Archbishop Wilson said he had stumbled across the old instructions as a canon law student in the early 1990s. And he eventually learned that canonists were deeply divided on whether the old instructions or the 1983 canon law — which were at odds on major points — should hold sway.
If the old instructions had prevailed, then there would be no cause for confusion among bishops across the globe: all sexual abuse cases would fall under Cardinal Ratzinger’s jurisdiction.
(The Vatican has recently insisted that Cardinal Ratzinger’s office was responsible only for cases related to priests who solicited sex in the confessional, but the 1922 instructions plainly gave his office jurisdiction over sexual abuse cases involving “youths of either sex” that did not involve violating the sacrament of confession.)
Few people in the room had any idea what Archbishop Wilson was talking about, other participants recalled. But Archbishop Wilson said he had discussed the old papal instructions with Cardinal Ratzinger’s office in the late 1990s and had been told that they indeed were the prevailing law in pedophilia cases.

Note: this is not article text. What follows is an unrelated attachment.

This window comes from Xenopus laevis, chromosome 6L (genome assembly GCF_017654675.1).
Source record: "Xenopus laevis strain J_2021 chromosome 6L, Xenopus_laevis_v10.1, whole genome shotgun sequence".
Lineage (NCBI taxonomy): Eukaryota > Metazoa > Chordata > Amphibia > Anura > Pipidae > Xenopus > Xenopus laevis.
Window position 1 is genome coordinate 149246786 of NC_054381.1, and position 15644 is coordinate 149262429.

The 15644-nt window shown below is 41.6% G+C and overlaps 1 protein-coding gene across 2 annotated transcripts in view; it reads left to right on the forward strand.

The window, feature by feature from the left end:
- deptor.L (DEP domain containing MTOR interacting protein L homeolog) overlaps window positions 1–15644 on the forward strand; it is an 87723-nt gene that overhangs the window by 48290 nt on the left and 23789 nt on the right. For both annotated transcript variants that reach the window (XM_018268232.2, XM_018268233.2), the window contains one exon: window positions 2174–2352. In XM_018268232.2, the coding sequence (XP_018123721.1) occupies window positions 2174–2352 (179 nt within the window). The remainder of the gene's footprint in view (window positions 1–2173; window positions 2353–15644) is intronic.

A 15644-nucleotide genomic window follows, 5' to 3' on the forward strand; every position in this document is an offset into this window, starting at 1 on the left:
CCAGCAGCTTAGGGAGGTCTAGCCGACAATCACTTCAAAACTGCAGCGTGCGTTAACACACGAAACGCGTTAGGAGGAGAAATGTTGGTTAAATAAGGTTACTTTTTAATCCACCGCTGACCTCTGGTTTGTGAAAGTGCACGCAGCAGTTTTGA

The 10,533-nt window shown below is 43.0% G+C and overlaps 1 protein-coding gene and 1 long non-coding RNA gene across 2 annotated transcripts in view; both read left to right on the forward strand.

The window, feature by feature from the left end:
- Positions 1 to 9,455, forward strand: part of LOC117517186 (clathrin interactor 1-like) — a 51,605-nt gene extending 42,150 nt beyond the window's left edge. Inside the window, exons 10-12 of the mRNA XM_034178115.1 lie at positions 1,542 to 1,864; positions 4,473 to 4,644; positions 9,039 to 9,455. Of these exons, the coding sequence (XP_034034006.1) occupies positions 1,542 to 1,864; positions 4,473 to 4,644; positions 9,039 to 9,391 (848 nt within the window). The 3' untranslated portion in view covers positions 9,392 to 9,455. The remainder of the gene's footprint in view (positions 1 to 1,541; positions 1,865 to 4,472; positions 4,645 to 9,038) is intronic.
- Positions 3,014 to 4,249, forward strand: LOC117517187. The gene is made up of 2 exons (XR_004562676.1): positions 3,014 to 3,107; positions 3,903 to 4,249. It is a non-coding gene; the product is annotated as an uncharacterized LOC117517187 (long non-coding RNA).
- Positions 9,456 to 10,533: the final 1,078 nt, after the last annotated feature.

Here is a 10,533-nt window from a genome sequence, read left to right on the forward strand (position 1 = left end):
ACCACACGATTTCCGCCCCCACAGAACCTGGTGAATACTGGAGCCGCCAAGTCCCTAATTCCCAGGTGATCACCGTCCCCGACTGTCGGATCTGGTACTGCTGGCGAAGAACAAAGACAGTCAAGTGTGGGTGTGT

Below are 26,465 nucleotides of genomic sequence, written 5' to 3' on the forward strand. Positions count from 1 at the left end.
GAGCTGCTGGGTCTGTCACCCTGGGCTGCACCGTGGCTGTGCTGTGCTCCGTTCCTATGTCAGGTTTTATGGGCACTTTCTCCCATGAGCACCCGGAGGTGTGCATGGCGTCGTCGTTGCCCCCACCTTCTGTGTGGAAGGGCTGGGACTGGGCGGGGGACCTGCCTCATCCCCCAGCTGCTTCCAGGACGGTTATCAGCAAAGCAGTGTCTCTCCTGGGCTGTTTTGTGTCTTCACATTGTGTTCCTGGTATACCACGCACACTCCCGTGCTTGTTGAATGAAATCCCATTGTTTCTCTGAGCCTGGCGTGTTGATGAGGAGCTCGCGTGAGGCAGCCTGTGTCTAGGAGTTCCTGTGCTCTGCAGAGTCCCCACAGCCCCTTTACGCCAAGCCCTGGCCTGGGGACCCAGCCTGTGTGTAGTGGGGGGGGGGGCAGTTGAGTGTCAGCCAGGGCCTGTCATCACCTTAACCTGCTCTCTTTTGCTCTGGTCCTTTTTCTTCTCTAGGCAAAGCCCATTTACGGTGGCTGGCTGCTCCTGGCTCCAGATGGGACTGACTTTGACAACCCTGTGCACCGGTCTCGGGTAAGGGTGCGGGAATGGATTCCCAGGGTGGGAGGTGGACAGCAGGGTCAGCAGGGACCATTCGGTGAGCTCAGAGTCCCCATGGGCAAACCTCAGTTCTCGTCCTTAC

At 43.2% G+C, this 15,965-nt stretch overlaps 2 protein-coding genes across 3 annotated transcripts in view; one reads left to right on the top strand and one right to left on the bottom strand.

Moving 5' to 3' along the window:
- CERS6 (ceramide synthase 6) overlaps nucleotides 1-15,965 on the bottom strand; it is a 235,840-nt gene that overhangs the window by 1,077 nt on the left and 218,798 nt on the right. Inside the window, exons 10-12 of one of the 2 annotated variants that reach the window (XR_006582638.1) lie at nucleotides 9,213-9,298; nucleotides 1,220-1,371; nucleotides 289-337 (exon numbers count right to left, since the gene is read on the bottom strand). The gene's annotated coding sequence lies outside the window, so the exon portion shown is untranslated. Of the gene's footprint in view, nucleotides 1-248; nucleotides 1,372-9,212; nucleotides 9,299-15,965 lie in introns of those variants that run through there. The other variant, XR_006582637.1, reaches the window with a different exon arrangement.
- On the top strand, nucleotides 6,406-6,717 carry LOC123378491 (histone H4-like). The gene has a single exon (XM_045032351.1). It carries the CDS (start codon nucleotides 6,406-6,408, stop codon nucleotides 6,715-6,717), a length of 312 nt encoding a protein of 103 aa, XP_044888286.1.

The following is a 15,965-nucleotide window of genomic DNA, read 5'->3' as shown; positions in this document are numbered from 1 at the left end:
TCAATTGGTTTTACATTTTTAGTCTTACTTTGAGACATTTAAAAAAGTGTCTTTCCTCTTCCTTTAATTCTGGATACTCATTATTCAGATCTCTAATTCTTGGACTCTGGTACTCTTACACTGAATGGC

Even so, the CDF continued using the line “we didn’t have the authority to do handle these cases” well after Wilson’s discussions.
It’s stunning to see bishops putting themselves out there with criticisms like this. No “unnamed Vatican sources tell us . . .” or “senior Vatican officials say . . .” or “leaks from lawyers suing the Vatican revealed . . .” These are bishops, speaking on the record, lamenting the way in which then-Cardinal Ratzinger handled child abuse cases in his time at the CDF.
Bishops and canon law experts said in interviews that they could only speculate as to why the future pope had not made this clear many years earlier.
“It makes no sense to me that they were sitting on this document,” said the Rev. John P. Beal, a canon law professor at the Catholic University of America. “Why didn’t they just say, ‘Here are the norms. If you need a copy we’ll send them to you?’ ”
Nicholas P. Cafardi, a Catholic expert in canon law who is dean emeritus and professor of law at Duquesne University School of Law, said, “When it came to handling child sexual abuse by priests, our legal system fell apart.” . . .
Mr. Cafardi, who is also the author of “Before Dallas: The U.S. Bishops’ Response to Clergy Sexual Abuse of Children,” argued that another effect of the 2001 apostolic letter was to impose a 10-year statute of limitations on pedophilia cases where, under a careful reading of canon law, none had previously applied.